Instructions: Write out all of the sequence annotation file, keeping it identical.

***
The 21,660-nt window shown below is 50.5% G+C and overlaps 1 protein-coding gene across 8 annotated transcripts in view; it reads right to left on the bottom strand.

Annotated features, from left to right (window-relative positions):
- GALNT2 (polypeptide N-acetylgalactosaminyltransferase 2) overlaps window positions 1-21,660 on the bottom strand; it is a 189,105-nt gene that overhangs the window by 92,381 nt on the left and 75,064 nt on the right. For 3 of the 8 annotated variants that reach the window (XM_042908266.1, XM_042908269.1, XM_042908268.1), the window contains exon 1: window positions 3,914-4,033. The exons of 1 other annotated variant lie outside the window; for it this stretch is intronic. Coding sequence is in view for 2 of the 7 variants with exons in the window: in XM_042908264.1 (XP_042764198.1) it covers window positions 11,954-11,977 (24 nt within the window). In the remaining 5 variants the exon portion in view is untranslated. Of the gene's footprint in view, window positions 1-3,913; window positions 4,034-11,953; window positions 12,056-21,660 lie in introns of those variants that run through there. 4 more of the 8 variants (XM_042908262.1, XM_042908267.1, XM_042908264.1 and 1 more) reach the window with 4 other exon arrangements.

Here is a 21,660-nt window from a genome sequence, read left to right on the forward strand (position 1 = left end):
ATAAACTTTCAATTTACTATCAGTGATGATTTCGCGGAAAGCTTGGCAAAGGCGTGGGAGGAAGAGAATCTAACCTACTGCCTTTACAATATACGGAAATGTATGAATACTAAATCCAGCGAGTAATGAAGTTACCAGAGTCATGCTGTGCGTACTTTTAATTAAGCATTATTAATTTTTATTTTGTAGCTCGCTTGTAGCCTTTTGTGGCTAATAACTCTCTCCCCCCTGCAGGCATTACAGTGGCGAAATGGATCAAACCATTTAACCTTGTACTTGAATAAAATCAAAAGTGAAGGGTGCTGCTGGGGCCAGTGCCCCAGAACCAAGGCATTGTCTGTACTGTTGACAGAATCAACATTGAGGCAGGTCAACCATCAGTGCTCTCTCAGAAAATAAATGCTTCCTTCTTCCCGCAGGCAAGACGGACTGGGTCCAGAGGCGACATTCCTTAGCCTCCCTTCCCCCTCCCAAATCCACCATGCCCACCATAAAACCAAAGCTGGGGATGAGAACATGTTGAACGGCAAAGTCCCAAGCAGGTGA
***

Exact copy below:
The 21,660-nt window shown below is 50.5% G+C and overlaps 1 protein-coding gene across 8 annotated transcripts in view; it reads right to left on the bottom strand.

Annotated features, from left to right (window-relative positions):
- GALNT2 (polypeptide N-acetylgalactosaminyltransferase 2) overlaps window positions 1-21,660 on the bottom strand; it is a 189,105-nt gene that overhangs the window by 92,381 nt on the left and 75,064 nt on the right. For 3 of the 8 annotated variants that reach the window (XM_042908266.1, XM_042908269.1, XM_042908268.1), the window contains exon 1: window positions 3,914-4,033. The exons of 1 other annotated variant lie outside the window; for it this stretch is intronic. Coding sequence is in view for 2 of the 7 variants with exons in the window: in XM_042908264.1 (XP_042764198.1) it covers window positions 11,954-11,977 (24 nt within the window). In the remaining 5 variants the exon portion in view is untranslated. Of the gene's footprint in view, window positions 1-3,913; window positions 4,034-11,953; window positions 12,056-21,660 lie in introns of those variants that run through there. 4 more of the 8 variants (XM_042908262.1, XM_042908267.1, XM_042908264.1 and 1 more) reach the window with 4 other exon arrangements.

Here is a 21,660-nt window from a genome sequence, read left to right on the forward strand (position 1 = left end):
ATAAACTTTCAATTTACTATCAGTGATGATTTCGCGGAAAGCTTGGCAAAGGCGTGGGAGGAAGAGAATCTAACCTACTGCCTTTACAATATACGGAAATGTATGAATACTAAATCCAGCGAGTAATGAAGTTACCAGAGTCATGCTGTGCGTACTTTTAATTAAGCATTATTAATTTTTATTTTGTAGCTCGCTTGTAGCCTTTTGTGGCTAATAACTCTCTCCCCCCTGCAGGCATTACAGTGGCGAAATGGATCAAACCATTTAACCTTGTACTTGAATAAAATCAAAAGTGAAGGGTGCTGCTGGGGCCAGTGCCCCAGAACCAAGGCATTGTCTGTACTGTTGACAGAATCAACATTGAGGCAGGTCAACCATCAGTGCTCTCTCAGAAAATAAATGCTTCCTTCTTCCCGCAGGCAAGACGGACTGGGTCCAGAGGCGACATTCCTTAGCCTCCCTTCCCCCTCCCAAATCCACCATGCCCACCATAAAACCAAAGCTGGGGATGAGAACATGTTGAACGGCAAAGTCCCAAGCAGGTGA